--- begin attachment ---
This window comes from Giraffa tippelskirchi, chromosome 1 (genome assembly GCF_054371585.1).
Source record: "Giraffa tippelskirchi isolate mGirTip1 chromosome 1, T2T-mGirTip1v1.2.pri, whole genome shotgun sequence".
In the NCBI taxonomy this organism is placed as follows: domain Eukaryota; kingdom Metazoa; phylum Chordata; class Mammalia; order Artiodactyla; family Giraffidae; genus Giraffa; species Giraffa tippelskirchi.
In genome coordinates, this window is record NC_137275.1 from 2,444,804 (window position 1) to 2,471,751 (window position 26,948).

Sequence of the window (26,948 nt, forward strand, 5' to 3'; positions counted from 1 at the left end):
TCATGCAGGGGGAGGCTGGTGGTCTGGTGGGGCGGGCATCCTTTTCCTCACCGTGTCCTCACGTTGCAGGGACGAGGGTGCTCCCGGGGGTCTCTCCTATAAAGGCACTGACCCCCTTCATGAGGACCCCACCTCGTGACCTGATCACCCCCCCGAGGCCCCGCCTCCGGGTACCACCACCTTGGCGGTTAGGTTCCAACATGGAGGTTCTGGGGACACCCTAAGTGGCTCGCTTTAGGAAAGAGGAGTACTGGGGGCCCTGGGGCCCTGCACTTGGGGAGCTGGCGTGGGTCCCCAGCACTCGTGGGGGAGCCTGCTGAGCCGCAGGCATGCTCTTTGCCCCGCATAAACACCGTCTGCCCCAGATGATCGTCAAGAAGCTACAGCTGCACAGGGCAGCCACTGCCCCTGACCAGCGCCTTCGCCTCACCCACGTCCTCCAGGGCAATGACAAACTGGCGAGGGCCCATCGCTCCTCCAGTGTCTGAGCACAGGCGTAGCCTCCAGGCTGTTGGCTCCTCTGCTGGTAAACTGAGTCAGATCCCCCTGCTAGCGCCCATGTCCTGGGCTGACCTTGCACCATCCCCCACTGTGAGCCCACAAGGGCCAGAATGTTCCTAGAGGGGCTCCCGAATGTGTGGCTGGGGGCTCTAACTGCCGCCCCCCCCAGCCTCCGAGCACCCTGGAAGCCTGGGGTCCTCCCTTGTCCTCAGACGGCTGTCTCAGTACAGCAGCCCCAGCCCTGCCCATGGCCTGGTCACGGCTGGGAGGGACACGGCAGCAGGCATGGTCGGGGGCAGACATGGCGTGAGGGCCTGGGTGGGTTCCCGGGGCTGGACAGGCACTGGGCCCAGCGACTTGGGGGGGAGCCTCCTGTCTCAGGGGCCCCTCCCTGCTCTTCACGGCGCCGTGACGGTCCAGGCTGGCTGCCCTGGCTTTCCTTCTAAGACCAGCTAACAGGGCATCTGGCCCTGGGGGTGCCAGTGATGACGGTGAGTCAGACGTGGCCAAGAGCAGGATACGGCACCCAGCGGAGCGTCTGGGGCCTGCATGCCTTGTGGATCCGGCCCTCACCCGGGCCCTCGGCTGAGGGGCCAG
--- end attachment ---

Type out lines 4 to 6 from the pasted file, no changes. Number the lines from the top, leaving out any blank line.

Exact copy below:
In genome coordinates, this window is record NC_137275.1 from 2,444,804 (window position 1) to 2,471,751 (window position 26,948).

Sequence of the window (26,948 nt, forward strand, 5' to 3'; positions counted from 1 at the left end):
TCATGCAGGGGGAGGCTGGTGGTCTGGTGGGGCGGGCATCCTTTTCCTCACCGTGTCCTCACGTTGCAGGGACGAGGGTGCTCCCGGGGGTCTCTCCTATAAAGGCACTGACCCCCTTCATGAGGACCCCACCTCGTGACCTGATCACCCCCCCGAGGCCCCGCCTCCGGGTACCACCACCTTGGCGGTTAGGTTCCAACATGGAGGTTCTGGGGACACCCTAAGTGGCTCGCTTTAGGAAAGAGGAGTACTGGGGGCCCTGGGGCCCTGCACTTGGGGAGCTGGCGTGGGTCCCCAGCACTCGTGGGGGAGCCTGCTGAGCCGCAGGCATGCTCTTTGCCCCGCATAAACACCGTCTGCCCCAGATGATCGTCAAGAAGCTACAGCTGCACAGGGCAGCCACTGCCCCTGACCAGCGCCTTCGCCTCACCCACGTCCTCCAGGGCAATGACAAACTGGCGAGGGCCCATCGCTCCTCCAGTGTCTGAGCACAGGCGTAGCCTCCAGGCTGTTGGCTCCTCTGCTGGTAAACTGAGTCAGATCCCCCTGCTAGCGCCCATGTCCTGGGCTGACCTTGCACCATCCCCCACTGTGAGCCCACAAGGGCCAGAATGTTCCTAGAGGGGCTCCCGAATGTGTGGCTGGGGGCTCTAACTGCCGCCCCCCCCAGCCTCCGAGCACCCTGGAAGCCTGGGGTCCTCCCTTGTCCTCAGACGGCTGTCTCAGTACAGCAGCCCCAGCCCTGCCCATGGCCTGGTCACGGCTGGGAGGGACACGGCAGCAGGCATGGTCGGGGGCAGACATGGCGTGAGGGCCTGGGTGGGTTCCCGGGGCTGGACAGGCACTGGGCCCAGCGACTTGGGGGGGAGCCTCCTGTCTCAGGGGCCCCTCCCTGCTCTTCACGGCGCCGTGACGGTCCAGGCTGGCTGCCCTGGCTTTCCTTCTAAGACCAGCTAACAGGGCATCTGGCCCTGGGGGTGCCAGTGATGACGGTGAGTCAGACGTGGCCAAGAGCAGGATACGGCACCCAGCGGAGCGTCTGGGGCCTGCATGCCTTGTGGATCCGGCCCTCACCCGGGCCCTCGGCTGAGGGGCCAG